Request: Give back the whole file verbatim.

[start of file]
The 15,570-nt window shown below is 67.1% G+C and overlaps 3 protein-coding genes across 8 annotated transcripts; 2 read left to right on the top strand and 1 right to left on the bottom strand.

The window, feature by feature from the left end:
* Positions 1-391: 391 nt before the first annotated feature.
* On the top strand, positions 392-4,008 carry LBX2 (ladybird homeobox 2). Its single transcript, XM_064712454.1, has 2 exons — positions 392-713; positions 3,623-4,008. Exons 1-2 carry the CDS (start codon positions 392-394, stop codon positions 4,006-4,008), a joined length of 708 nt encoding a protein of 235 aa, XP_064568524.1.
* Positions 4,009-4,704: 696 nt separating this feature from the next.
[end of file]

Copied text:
The 15,570-nt window shown below is 67.1% G+C and overlaps 3 protein-coding genes across 8 annotated transcripts; 2 read left to right on the top strand and 1 right to left on the bottom strand.

The window, feature by feature from the left end:
* Positions 1-391: 391 nt before the first annotated feature.
* On the top strand, positions 392-4,008 carry LBX2 (ladybird homeobox 2). Its single transcript, XM_064712454.1, has 2 exons — positions 392-713; positions 3,623-4,008. Exons 1-2 carry the CDS (start codon positions 392-394, stop codon positions 4,006-4,008), a joined length of 708 nt encoding a protein of 235 aa, XP_064568524.1.
* Positions 4,009-4,704: 696 nt separating this feature from the next.